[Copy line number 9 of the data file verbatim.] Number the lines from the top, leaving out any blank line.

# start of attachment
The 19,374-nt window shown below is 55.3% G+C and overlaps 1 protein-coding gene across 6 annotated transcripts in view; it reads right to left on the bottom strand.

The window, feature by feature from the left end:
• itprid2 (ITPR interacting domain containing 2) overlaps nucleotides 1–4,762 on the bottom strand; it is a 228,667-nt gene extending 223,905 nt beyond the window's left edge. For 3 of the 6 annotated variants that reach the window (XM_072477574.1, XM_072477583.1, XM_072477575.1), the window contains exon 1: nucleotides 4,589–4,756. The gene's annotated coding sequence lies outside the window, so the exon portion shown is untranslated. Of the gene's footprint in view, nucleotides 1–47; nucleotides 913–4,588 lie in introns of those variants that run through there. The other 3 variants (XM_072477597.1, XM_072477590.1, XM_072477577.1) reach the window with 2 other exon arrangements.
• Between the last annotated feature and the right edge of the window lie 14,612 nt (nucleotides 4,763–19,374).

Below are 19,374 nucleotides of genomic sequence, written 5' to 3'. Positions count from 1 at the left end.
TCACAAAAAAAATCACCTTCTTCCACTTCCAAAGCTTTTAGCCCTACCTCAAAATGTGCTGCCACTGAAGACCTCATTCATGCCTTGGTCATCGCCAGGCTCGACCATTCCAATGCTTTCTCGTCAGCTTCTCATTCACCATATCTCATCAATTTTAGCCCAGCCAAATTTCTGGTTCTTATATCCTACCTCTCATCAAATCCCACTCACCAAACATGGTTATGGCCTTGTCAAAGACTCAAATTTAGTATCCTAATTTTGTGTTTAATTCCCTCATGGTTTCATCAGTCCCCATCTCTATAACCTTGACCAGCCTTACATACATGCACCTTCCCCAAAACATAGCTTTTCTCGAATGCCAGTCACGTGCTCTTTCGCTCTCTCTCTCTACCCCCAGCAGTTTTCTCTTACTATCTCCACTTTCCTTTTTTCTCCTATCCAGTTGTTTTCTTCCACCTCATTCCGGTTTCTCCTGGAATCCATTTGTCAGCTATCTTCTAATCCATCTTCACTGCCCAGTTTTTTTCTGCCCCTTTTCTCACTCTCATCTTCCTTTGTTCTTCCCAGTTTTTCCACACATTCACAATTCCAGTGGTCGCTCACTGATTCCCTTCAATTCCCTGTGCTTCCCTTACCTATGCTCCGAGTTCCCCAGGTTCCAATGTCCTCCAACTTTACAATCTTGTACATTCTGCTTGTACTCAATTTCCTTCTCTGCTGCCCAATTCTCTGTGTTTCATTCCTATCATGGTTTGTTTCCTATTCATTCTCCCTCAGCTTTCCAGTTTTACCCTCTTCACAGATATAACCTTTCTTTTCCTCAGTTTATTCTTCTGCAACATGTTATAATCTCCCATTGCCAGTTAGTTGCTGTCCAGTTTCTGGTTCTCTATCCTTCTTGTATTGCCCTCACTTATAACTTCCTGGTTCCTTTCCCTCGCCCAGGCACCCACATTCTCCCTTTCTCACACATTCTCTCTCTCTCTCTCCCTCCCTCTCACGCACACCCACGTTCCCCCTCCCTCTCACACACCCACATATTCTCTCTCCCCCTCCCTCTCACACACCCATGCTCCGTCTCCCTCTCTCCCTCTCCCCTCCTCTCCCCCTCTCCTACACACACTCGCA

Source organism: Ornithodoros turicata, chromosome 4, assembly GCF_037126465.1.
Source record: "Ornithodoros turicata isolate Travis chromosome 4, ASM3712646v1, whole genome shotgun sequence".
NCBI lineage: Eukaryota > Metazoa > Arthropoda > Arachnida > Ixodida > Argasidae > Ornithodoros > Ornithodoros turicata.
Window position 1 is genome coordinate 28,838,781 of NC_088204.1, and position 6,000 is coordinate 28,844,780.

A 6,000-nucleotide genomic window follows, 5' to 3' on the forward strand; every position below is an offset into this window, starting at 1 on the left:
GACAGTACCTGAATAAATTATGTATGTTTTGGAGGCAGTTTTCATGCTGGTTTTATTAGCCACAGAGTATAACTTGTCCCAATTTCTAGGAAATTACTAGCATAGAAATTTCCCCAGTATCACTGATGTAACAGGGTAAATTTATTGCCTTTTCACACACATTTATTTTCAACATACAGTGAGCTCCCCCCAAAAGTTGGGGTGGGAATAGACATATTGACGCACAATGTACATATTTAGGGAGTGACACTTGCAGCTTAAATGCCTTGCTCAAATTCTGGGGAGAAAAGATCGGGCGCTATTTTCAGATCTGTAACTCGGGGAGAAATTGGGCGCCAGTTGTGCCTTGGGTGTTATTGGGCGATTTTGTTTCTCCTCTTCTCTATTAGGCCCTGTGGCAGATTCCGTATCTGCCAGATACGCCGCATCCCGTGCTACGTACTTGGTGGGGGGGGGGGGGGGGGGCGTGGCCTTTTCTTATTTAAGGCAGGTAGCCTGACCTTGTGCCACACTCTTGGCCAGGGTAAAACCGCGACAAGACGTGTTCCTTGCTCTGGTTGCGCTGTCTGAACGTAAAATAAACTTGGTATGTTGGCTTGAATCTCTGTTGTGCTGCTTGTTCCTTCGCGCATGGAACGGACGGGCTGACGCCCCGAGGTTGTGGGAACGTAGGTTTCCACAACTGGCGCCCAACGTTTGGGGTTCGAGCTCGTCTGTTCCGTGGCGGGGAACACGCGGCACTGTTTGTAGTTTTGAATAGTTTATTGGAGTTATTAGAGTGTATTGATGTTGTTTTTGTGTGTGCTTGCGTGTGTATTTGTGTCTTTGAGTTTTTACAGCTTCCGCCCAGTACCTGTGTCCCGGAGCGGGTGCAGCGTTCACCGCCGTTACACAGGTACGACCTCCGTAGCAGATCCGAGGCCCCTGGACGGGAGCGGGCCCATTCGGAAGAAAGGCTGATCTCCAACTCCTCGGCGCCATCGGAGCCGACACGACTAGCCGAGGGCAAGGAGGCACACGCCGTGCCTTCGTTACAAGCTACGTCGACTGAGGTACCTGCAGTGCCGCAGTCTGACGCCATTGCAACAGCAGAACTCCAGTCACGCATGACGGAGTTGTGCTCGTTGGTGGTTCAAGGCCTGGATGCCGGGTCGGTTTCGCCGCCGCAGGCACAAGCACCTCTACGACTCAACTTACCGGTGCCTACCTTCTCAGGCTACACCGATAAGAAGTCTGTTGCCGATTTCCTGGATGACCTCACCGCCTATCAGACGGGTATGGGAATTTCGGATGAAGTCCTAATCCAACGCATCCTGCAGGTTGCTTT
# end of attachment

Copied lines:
NCBI lineage: Eukaryota > Metazoa > Arthropoda > Arachnida > Ixodida > Argasidae > Ornithodoros > Ornithodoros turicata.